Public appraisal of government efforts and participation intent in medico-ethical policymaking in Japan: a large scale national survey concerning brain death and organ transplant
1 Department of Public Health, Graduate School of Medicine, The University of Tokyo, Hongo 7-3-1, Bunkyo-ku, Tokyo 113-0033, Japan
2 Department of Biomedical Ethics, Graduate School of Medicine, The University of Tokyo, Hongo 7-3-1, Bunkyo-ku, Tokyo 113-0033, Japan
3 Department of Social Gerontology, Graduate School of Medicine, The University of Tokyo, Hongo 7-3-1, Bunkyo-ku, Tokyo 113-0033, Japan
BMC Medical Ethics 2005, 6:1 doi:10.1186/1472-6939-6-1Published: 20 January 2005
Public satisfaction with policy process influences the legitimacy and acceptance of policies, and conditions the future political process, especially when contending ethical value judgments are involved. On the other hand, public involvement is required if effective policy is to be developed and accepted.
Using the data from a large-scale national opinion survey, this study evaluates public appraisal of past government efforts to legalize organ transplant from brain-dead bodies in Japan, and examines the public's intent to participate in future policy.
A relatively large percentage of people became aware of the issue when government actions were initiated, and many increasingly formed their own opinions on the policy in question. However, a significant number (43.3%) remained unaware of any legislative efforts, and only 26.3% of those who were aware provided positive appraisals of the policymaking process. Furthermore, a majority of respondents (61.8%) indicated unwillingness to participate in future policy discussions of bioethical issues. Multivariate analysis revealed the following factors are associated with positive appraisals of policy development: greater age; earlier opinion formation; and familiarity with donor cards. Factors associated with likelihood of future participation in policy discussion include younger age, earlier attention to the issue, and knowledge of past government efforts. Those unwilling to participate cited as their reasons that experts are more knowledgeable and that the issues are too complex.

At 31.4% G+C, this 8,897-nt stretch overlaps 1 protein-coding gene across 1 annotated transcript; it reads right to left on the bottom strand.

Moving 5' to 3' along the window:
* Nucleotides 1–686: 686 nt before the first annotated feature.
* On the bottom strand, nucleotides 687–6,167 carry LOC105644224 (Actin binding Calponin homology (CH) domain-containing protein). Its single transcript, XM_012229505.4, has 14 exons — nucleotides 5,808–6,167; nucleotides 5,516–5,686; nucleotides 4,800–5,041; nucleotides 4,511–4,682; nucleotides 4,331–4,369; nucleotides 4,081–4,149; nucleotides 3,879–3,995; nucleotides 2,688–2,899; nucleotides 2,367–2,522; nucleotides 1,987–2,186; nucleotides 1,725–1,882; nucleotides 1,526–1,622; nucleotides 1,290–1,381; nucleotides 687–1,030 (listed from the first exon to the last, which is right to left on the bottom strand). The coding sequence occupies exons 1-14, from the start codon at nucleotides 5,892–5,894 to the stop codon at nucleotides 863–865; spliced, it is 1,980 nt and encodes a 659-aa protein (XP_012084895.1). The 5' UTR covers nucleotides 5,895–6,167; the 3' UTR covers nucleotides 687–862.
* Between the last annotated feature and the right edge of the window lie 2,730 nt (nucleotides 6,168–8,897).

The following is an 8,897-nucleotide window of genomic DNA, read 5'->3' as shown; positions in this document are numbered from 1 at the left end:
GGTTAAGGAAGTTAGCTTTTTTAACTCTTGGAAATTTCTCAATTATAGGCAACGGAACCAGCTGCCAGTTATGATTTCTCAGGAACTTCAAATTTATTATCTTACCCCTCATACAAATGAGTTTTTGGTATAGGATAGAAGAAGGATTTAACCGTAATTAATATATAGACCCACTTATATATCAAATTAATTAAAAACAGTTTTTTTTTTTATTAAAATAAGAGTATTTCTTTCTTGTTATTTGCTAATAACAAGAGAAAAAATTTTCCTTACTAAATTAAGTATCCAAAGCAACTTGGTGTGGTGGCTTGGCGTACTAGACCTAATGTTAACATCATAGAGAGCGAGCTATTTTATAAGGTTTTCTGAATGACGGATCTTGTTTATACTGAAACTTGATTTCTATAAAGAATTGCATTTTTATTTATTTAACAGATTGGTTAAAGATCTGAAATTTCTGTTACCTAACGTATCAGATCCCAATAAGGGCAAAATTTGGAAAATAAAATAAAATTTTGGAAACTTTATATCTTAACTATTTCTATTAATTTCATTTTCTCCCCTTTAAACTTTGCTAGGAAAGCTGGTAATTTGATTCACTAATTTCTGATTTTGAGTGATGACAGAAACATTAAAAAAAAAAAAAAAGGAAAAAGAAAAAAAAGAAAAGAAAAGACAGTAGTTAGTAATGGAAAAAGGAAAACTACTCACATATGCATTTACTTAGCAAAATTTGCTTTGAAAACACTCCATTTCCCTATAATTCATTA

Results of an opinion survey in Japan were presented, and a set of factors statistically associated with them were discussed. Further efforts to improve policy making process on bioethical issues are desirable.